I would argue that having engineers talk about design decisions & implementation details of significant features in a mailing list will not result in significant attention outside of your community – and when the press release and announcement comes, the community who knew it was coming will feel better about having been in on the secret from the beginning, rather than feeling worse because they have to deal with a big code drop which no one person can review.

Bashing bashfulness

The key lesson here is that you want your developers to feel a connection to people working outside the company. That requires people outside your company to feel a connection with them, too. By drawing the curtain on your team, its members and their skills & priorities, you are creating the circumstances for people to come to appreciate each other as peers, and to feel comfortable discussing features & patches on their merits. When you get to that point, you have already won – it’s impossible to be shy when you’re among friends.

Hi Dawn,

I plan to put this live tomorrow, and I'd really appreciate getting any
thoughts & feedback you might have. It's still missing a re-read or two
& some links and maybe a photo or two but I think the content isn't bad.

Thanks!
Dave.

One of the most common issues I have seen with experienced professional
software developers who start to work on community software is a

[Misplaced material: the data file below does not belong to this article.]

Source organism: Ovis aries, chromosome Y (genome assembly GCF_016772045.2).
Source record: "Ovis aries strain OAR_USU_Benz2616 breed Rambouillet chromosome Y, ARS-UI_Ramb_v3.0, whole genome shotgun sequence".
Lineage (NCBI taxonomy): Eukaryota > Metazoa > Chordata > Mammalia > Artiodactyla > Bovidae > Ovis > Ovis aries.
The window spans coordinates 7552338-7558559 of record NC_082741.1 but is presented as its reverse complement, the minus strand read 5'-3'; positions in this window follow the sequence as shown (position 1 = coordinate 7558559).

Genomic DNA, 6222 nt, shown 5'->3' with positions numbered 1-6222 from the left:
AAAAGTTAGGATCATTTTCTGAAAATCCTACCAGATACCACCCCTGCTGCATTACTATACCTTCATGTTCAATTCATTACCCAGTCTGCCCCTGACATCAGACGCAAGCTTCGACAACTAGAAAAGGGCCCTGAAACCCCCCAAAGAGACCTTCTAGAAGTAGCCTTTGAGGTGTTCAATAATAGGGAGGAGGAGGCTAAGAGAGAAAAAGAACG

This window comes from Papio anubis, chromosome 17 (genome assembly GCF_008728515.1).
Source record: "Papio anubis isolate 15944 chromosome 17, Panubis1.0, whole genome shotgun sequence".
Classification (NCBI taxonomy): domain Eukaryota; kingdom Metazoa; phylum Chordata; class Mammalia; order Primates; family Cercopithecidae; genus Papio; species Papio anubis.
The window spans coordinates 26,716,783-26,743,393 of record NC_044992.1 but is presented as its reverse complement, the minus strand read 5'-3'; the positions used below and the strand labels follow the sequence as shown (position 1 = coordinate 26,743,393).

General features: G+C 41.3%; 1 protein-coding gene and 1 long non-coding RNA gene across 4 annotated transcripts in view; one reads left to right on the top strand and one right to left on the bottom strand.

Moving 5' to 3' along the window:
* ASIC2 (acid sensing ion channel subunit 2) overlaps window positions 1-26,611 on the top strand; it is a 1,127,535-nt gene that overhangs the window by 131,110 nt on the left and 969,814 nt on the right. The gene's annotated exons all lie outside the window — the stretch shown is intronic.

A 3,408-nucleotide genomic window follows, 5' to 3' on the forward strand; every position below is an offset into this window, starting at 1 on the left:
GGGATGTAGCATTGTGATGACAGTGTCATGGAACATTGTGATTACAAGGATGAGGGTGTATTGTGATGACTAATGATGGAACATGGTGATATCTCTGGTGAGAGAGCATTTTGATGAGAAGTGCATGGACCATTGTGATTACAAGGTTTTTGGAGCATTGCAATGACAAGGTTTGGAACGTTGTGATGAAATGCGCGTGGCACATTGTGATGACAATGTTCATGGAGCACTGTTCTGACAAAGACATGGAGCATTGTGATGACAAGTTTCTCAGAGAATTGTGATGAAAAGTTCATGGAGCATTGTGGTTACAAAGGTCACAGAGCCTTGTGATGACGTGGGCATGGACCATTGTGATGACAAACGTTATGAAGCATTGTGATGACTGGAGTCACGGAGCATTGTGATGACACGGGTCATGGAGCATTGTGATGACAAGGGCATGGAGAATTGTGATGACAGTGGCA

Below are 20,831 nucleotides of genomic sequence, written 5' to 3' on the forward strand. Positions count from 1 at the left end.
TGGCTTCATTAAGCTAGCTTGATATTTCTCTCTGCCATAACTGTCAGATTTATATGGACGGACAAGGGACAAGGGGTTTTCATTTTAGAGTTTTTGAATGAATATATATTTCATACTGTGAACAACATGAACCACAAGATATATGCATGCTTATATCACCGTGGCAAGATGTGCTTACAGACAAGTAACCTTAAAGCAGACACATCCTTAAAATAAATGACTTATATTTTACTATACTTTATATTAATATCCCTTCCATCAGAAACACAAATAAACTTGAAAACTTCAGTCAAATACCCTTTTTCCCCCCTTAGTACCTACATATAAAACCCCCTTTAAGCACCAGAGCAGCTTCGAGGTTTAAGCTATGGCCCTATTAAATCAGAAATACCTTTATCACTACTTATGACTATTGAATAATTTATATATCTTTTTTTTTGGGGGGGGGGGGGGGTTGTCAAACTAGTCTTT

reluctance to engage with public communication fora like mailing lists.
Understanding the reasons why, and helping your developers overcome
their timidity, is key to creating a successful and fruitful
relationship with the community you are working with.

In my experience, common reasons for this timidity are a lack of
confidence in written English skills, or technical skills, nervousness
related to public peer review, and seeing community interaction as
"communication" or "marketing" (which are not part of their job), rather
than just "getting stuff done" (which, of course, is part of their job).
Lack of confidence

For non-English speakers, this phenomenon is more prevalent, but in
general, professional software developers have not developed writing
skills during college, and often have not been required to learn them as
part of their job. In addition, the art of rhetoric, structuring an
argument or thought to make it convincing, is not taught to engineers.
The end result is that when asked to write about their work, or to ask a
question on a public forum, they hesitate.

One engineer I worked with would (eventually) write an email about a
topic if I specifically asked him to, but would not react to responses
or questions from community members. When I approached him, he would
rationalise, say he hadn't had time, or didn't see the need to reply, or
refer the questions to someone else. But as part of a pattern, I
concluded that he was nervous about sending an email to a publicly
archived mailing list. He was nervous about making a mistake, writing
something he shouldn't, overstepping some unwritten corporate policy, or
felt uncomfortable expressing himself in writing. It doesn't help that
"bad nettiquette" is often dealt with rather harshly, reinforcing the
lack of confidence.

The only way to cure the problem is with baby steps.

A great first step is to get your engineers answering questions. One way
I have found to help get this to happen is to publicly refer a question
to an engineer on the mailing list, while affirming his expertise in the
area. "Tommy knows the RLE algorithms inside out - Tommy, would you mind
answering Franz's question, please?"

This serves a triple purpose: an individual can easily ignore a question
if it is addressed to a group, but it is a rare person who doesn't
answer when you ask them a question directly; affirming your engineer's